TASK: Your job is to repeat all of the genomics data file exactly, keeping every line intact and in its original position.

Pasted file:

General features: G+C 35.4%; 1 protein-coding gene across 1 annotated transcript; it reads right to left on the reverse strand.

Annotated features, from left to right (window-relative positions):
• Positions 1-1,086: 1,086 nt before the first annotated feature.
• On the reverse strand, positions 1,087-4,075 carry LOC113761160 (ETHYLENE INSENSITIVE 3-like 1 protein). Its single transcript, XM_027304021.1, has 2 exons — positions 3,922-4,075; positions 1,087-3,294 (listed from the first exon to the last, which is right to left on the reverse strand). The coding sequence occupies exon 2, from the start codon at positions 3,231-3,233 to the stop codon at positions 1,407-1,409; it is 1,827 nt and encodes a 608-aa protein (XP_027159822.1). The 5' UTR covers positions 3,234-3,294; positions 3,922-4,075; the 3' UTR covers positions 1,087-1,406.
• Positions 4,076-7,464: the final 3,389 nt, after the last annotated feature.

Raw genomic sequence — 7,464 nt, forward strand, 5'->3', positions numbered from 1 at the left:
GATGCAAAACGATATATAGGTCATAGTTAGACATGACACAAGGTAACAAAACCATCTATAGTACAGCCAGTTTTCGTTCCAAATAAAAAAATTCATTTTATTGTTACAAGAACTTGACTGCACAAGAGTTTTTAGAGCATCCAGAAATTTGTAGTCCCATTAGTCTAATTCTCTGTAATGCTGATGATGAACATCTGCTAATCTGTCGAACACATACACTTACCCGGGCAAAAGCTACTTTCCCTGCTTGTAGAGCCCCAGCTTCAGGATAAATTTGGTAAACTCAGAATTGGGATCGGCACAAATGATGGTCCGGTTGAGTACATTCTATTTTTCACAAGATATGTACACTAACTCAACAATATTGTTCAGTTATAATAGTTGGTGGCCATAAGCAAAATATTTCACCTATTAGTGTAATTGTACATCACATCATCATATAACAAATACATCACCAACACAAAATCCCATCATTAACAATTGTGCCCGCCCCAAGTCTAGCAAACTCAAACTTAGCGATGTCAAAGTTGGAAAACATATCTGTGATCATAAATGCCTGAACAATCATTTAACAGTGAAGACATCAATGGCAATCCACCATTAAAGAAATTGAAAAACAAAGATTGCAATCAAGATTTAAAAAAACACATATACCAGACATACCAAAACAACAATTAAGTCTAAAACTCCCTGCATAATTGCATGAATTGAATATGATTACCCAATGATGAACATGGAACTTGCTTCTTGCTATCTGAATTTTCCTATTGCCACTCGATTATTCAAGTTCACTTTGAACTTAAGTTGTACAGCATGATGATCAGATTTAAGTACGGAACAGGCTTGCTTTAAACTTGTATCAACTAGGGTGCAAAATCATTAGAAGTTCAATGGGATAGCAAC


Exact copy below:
General features: G+C 35.4%; 1 protein-coding gene across 1 annotated transcript; it reads right to left on the reverse strand.

Annotated features, from left to right (window-relative positions):
• Positions 1-1,086: 1,086 nt before the first annotated feature.
• On the reverse strand, positions 1,087-4,075 carry LOC113761160 (ETHYLENE INSENSITIVE 3-like 1 protein). Its single transcript, XM_027304021.1, has 2 exons — positions 3,922-4,075; positions 1,087-3,294 (listed from the first exon to the last, which is right to left on the reverse strand). The coding sequence occupies exon 2, from the start codon at positions 3,231-3,233 to the stop codon at positions 1,407-1,409; it is 1,827 nt and encodes a 608-aa protein (XP_027159822.1). The 5' UTR covers positions 3,234-3,294; positions 3,922-4,075; the 3' UTR covers positions 1,087-1,406.
• Positions 4,076-7,464: the final 3,389 nt, after the last annotated feature.

Raw genomic sequence — 7,464 nt, forward strand, 5'->3', positions numbered from 1 at the left:
GATGCAAAACGATATATAGGTCATAGTTAGACATGACACAAGGTAACAAAACCATCTATAGTACAGCCAGTTTTCGTTCCAAATAAAAAAATTCATTTTATTGTTACAAGAACTTGACTGCACAAGAGTTTTTAGAGCATCCAGAAATTTGTAGTCCCATTAGTCTAATTCTCTGTAATGCTGATGATGAACATCTGCTAATCTGTCGAACACATACACTTACCCGGGCAAAAGCTACTTTCCCTGCTTGTAGAGCCCCAGCTTCAGGATAAATTTGGTAAACTCAGAATTGGGATCGGCACAAATGATGGTCCGGTTGAGTACATTCTATTTTTCACAAGATATGTACACTAACTCAACAATATTGTTCAGTTATAATAGTTGGTGGCCATAAGCAAAATATTTCACCTATTAGTGTAATTGTACATCACATCATCATATAACAAATACATCACCAACACAAAATCCCATCATTAACAATTGTGCCCGCCCCAAGTCTAGCAAACTCAAACTTAGCGATGTCAAAGTTGGAAAACATATCTGTGATCATAAATGCCTGAACAATCATTTAACAGTGAAGACATCAATGGCAATCCACCATTAAAGAAATTGAAAAACAAAGATTGCAATCAAGATTTAAAAAAACACATATACCAGACATACCAAAACAACAATTAAGTCTAAAACTCCCTGCATAATTGCATGAATTGAATATGATTACCCAATGATGAACATGGAACTTGCTTCTTGCTATCTGAATTTTCCTATTGCCACTCGATTATTCAAGTTCACTTTGAACTTAAGTTGTACAGCATGATGATCAGATTTAAGTACGGAACAGGCTTGCTTTAAACTTGTATCAACTAGGGTGCAAAATCATTAGAAGTTCAATGGGATAGCAAC